Photo App in Spotlight After Steubenville Rape Case
Updated: Friday, March 22 2013, 11:40 PM EDT
COLUMBUS -- An advocate for victims of a sexual assault is calling the popular cell phone app Snap Chat “concerning” in light of a case in Steubenville, Ohio, where cell phone photos helped to convict two high school football players of rape.
Ohio Attorney General Mike DeWine, whose office prosecuted the case, said similar crimes happen regularly, but victims remain silent.
In this case, where a teenager was assaulted while passed out drunk, "This tragedy, this rape may have gone unreported but for social media," DeWine said.
Snap Chat would have made the images used to prosecute the case go away in an instant.
It allows users to receive and send photos that exist for no more than ten seconds.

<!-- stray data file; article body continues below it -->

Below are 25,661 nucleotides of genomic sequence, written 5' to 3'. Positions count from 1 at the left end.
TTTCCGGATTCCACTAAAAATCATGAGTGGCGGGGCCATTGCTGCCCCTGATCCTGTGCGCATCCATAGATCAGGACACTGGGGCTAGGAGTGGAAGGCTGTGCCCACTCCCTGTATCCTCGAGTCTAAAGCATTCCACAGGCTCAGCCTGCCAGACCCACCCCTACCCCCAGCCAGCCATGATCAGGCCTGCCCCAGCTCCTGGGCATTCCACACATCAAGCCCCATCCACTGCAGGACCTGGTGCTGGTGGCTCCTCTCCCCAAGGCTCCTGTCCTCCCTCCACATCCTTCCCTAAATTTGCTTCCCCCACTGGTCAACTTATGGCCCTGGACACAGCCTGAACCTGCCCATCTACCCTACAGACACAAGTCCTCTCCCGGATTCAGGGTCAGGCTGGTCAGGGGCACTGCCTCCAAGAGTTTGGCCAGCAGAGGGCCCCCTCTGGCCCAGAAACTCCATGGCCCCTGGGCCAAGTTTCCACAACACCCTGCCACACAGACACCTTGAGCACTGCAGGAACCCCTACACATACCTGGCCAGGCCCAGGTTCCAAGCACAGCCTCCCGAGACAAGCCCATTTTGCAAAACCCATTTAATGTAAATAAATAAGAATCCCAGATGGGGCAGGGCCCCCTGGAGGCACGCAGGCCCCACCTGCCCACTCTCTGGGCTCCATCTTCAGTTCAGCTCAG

Social media consultant Christian Adams explains the app leaves almost no evidence of tame or tawdry photos that have been sent.
While there is a list of recent activity, the photos disappear.
"Can a parent see if snap chat is on the phone? Yes. Can they see the activity? Not necessarily," Adams said.
Child psychologist David Lowestein says it’s a fun app that makes it easy for kids to dismiss frightening consequences.
"They think it's really simplistic -- ‘Oh, I'll just delete it and it will go away, or it's just to my boyfriend or my girlfriend or a few of my friends.’ Clearly it's not,” Lowenstein said.
While Snap Chat is designed so that photos exist for no more than ten seconds, photos can be captured on the device that receives them, allowing them to be re-shared, or in extreme cases such as the one in Steubenville, used as state’s evidence for better or worse.
The lesson for parents, according to Lowenstein: "I think you keep on talking [to children] about what's going on, and I think you need to bring up examples of what's going on -- like maybe talking about the Steubenville issue."
Reporter: Dana Jay
Web Producer: Ken Hines